The week of secondary breast cancer awareness day

Dear All

Please join us for a series of daily Live Chat’s and talk with one of our nurses as well as others living with secondary breast cancer.  These sessions are open to everyone with a secondary breast cancer diagnosis.  These are exclusive opportunities to discuss anything and everything you wish about living with secondary breast cancer with others who are also living with that diagnosis.  Each day we will be here for you and offering the chance to ask questions and join in discussions about different topics.  Please post in this thread if you plan on joining us, or email :

Monday  October 12<sup>th</sup>  2-3pm

Side effects & symptom control

Many treatments for secondary breast cancer have side effects that can affect your daily life to varying degrees. For example fatigue, pain and hot flushes, sore hands and feet. In this session we invite you to join our secondary breast care nurse Catherine, and to share ways that you have coped with any side effects and any symptoms you have experienced with other users, as well as find out what, and who, they have found helpful in managing these.

Tuesday October 13<sup>th</sup> 8.30-9.30pm

Open live chat session

An open session covering all topics related to secondary breast cancer The chat will be hosted by Rachel who is a member of our nursing team.

Wednesday October 14<sup>th</sup> 11-12am

Treatments and trials

There are a variety of different treatments for secondary breast cancer, as well as many clinical trials and research studies looking at new ways of treating the disease. This morning you can join our clinical director Emma to share in a discussion with others about any treatments and trials you and they may have experienced or have heard about.

Thursday October 15<sup>th</sup> 10.30-11.30 am

Isolation and uncertainty.

Having a diagnosis of secondary breast cancer can feel isolating.  Sharing worries and fears with others who are feeling the same way can help you feel less alone and more in control. Today join Chloe in a safe space where you can talk with others about living with uncertainty, and share techniques and strategies that you’ve found useful or discuss worries you may have. 

Friday October 16<sup>th</sup> 1-2 pm

Living day to day with secondary breast cancer

A diagnosis of secondary breast cancer affects every part of your life. Ideas on practical support and tips in dealing with day to day issues are really helpful to share. Whether it’s benefits, childcare, transport to hospital, how others help you out (or not!)  or anything that might help make your day easier BCC nurse Jane will be here to join in the chat.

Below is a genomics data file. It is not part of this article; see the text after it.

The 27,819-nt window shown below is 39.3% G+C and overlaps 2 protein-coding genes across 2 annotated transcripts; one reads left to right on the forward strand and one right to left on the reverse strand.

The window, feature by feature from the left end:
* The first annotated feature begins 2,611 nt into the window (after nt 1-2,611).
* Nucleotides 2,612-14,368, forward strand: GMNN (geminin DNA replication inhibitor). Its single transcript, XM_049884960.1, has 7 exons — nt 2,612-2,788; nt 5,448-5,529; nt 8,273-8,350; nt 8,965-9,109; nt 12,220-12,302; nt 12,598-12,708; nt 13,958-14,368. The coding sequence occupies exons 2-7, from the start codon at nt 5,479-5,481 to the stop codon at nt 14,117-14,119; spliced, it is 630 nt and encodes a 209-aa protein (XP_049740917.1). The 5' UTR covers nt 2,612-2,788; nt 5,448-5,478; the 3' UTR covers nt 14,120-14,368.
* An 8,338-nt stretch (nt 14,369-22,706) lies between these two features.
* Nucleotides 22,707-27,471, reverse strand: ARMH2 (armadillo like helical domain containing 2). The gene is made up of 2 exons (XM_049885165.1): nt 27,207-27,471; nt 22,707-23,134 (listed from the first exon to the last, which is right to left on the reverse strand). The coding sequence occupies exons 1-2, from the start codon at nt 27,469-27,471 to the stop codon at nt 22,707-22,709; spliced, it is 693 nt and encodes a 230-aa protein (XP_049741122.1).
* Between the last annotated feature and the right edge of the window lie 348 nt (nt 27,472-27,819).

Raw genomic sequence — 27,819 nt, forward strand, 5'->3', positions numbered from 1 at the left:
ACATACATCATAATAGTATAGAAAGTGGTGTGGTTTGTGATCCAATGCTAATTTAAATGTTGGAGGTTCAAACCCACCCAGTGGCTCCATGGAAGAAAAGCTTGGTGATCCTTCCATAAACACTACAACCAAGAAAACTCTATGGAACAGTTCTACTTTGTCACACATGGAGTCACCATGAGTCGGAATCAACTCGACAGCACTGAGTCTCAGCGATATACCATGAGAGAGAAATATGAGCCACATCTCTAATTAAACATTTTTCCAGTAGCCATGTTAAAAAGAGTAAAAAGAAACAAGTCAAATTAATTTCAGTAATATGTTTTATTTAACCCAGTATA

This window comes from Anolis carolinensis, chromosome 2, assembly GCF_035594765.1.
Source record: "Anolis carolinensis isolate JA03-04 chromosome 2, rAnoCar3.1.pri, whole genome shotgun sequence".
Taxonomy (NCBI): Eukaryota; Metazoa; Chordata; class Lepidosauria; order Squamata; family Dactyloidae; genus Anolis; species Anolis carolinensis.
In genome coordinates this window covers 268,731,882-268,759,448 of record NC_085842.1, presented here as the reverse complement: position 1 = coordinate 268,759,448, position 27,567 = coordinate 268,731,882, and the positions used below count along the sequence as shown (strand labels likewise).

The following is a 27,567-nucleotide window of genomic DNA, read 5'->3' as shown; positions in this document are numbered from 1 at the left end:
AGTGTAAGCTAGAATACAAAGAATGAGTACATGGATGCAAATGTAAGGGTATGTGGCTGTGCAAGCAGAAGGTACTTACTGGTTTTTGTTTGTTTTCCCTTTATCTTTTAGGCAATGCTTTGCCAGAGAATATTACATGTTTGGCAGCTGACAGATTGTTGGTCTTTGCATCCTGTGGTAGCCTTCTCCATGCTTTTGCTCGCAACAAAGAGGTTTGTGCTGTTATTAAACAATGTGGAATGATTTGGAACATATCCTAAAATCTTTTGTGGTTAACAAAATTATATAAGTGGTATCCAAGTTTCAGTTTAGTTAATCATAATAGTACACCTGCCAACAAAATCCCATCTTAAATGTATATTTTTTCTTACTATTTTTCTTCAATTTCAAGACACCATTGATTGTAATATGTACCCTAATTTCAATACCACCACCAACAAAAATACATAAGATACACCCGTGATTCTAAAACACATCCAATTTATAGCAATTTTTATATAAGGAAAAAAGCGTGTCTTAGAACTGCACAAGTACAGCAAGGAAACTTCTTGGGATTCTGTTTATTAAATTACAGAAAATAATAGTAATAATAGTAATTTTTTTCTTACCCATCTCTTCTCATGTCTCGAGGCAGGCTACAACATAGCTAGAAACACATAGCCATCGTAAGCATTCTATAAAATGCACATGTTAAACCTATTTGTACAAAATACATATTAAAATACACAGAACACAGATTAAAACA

Best wishes
Digital Community Officer

Hi this sounds great. I’d love to join for all the sessions. I’m already signed up with Rumble talk, is that OK?



I can only make th evening one as I’m working - would you consider repeating the earlier sessions a bit later every day. xxx

Morning everyone

I am really excited that today starts our week of secondary breast cancer live chat sessions.  Everyone who has a diagnoses of secondary breast cancer is welcome and I feel would gain a lot from participating.  If you are not already registered for the Live Chat service you can so quickly and easily using our online registration form .

Best wishes
Digital Community Officer

Hi all

Live chat is open now until 11.30, come on in and join us.

Best wishes
Digital Community Officer

Pleasant - I agree about too little focus and funding for us because we’re incurable. I’ve been hoping that a clinical trial would become available for immunotherapy for breast cancer as it seems like it’s showing promising results for various other cancers. After hearing about a trial recently opening for triple negative (my type) I was so disappointed to find out that it is only for first line treatment. It gave me that stomach churning feeling again. Whilst I’m delighted that they’re looking to prevent recurrences for primary patients, my need is now. And maybe my thinking is way off but it strikes me that if people in our situation, already with metastases, were put on the trial it would be a good test of the effectiveness of new treatments?